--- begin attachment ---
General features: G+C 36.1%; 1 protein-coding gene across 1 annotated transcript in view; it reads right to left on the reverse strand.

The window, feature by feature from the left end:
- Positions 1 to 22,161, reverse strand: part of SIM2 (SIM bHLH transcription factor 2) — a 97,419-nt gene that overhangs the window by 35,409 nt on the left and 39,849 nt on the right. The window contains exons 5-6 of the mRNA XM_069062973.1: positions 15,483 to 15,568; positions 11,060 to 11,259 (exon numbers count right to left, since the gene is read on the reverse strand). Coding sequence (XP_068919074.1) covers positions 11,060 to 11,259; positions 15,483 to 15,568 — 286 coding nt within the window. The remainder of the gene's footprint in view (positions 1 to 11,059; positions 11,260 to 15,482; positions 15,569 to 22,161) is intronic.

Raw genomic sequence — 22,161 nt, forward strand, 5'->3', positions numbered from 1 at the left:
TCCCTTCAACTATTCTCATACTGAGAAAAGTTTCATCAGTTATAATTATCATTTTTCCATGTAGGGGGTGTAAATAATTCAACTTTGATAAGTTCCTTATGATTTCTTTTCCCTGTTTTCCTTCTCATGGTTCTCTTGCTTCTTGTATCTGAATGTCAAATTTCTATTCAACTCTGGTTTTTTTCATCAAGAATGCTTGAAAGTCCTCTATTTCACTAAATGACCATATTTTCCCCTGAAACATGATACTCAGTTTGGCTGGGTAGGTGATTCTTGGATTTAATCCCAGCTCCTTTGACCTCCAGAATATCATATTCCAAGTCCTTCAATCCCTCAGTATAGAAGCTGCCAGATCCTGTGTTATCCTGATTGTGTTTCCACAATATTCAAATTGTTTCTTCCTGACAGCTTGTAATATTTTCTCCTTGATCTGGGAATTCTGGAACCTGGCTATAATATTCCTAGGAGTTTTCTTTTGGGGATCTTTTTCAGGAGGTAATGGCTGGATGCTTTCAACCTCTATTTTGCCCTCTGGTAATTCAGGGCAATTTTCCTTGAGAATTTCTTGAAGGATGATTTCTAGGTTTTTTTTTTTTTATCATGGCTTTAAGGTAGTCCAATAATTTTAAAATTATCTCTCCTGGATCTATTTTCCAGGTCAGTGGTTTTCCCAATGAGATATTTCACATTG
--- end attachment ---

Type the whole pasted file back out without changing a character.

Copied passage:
General features: G+C 36.1%; 1 protein-coding gene across 1 annotated transcript in view; it reads right to left on the reverse strand.

The window, feature by feature from the left end:
- Positions 1 to 22,161, reverse strand: part of SIM2 (SIM bHLH transcription factor 2) — a 97,419-nt gene that overhangs the window by 35,409 nt on the left and 39,849 nt on the right. The window contains exons 5-6 of the mRNA XM_069062973.1: positions 15,483 to 15,568; positions 11,060 to 11,259 (exon numbers count right to left, since the gene is read on the reverse strand). Coding sequence (XP_068919074.1) covers positions 11,060 to 11,259; positions 15,483 to 15,568 — 286 coding nt within the window. The remainder of the gene's footprint in view (positions 1 to 11,059; positions 11,260 to 15,482; positions 15,569 to 22,161) is intronic.

Raw genomic sequence — 22,161 nt, forward strand, 5'->3', positions numbered from 1 at the left:
TCCCTTCAACTATTCTCATACTGAGAAAAGTTTCATCAGTTATAATTATCATTTTTCCATGTAGGGGGTGTAAATAATTCAACTTTGATAAGTTCCTTATGATTTCTTTTCCCTGTTTTCCTTCTCATGGTTCTCTTGCTTCTTGTATCTGAATGTCAAATTTCTATTCAACTCTGGTTTTTTTCATCAAGAATGCTTGAAAGTCCTCTATTTCACTAAATGACCATATTTTCCCCTGAAACATGATACTCAGTTTGGCTGGGTAGGTGATTCTTGGATTTAATCCCAGCTCCTTTGACCTCCAGAATATCATATTCCAAGTCCTTCAATCCCTCAGTATAGAAGCTGCCAGATCCTGTGTTATCCTGATTGTGTTTCCACAATATTCAAATTGTTTCTTCCTGACAGCTTGTAATATTTTCTCCTTGATCTGGGAATTCTGGAACCTGGCTATAATATTCCTAGGAGTTTTCTTTTGGGGATCTTTTTCAGGAGGTAATGGCTGGATGCTTTCAACCTCTATTTTGCCCTCTGGTAATTCAGGGCAATTTTCCTTGAGAATTTCTTGAAGGATGATTTCTAGGTTTTTTTTTTTTTATCATGGCTTTAAGGTAGTCCAATAATTTTAAAATTATCTCTCCTGGATCTATTTTCCAGGTCAGTGGTTTTCCCAATGAGATATTTCACATTG